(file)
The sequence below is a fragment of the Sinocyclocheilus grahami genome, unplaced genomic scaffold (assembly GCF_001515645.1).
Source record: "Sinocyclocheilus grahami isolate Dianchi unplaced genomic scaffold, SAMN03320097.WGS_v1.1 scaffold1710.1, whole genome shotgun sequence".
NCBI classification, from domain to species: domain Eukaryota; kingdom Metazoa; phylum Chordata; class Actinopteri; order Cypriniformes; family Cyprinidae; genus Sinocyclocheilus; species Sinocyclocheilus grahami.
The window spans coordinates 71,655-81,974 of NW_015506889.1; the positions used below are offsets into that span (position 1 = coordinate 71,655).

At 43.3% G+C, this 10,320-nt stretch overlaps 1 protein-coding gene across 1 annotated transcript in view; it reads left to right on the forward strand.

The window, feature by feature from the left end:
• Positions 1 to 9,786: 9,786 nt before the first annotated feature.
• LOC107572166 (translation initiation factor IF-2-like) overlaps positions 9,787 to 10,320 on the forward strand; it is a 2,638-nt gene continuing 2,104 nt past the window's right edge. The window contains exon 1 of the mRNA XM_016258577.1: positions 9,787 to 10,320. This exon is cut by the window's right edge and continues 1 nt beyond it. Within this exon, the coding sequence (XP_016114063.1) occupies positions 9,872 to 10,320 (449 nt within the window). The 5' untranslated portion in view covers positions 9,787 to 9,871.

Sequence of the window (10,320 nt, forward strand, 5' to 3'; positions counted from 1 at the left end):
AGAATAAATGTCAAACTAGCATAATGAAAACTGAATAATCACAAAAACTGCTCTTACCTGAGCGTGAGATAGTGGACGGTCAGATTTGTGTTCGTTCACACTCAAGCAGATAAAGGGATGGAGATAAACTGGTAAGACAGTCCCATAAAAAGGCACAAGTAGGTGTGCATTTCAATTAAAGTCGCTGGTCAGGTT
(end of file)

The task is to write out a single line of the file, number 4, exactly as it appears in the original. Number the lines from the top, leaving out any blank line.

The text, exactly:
The window spans coordinates 71,655-81,974 of NW_015506889.1; the positions used below are offsets into that span (position 1 = coordinate 71,655).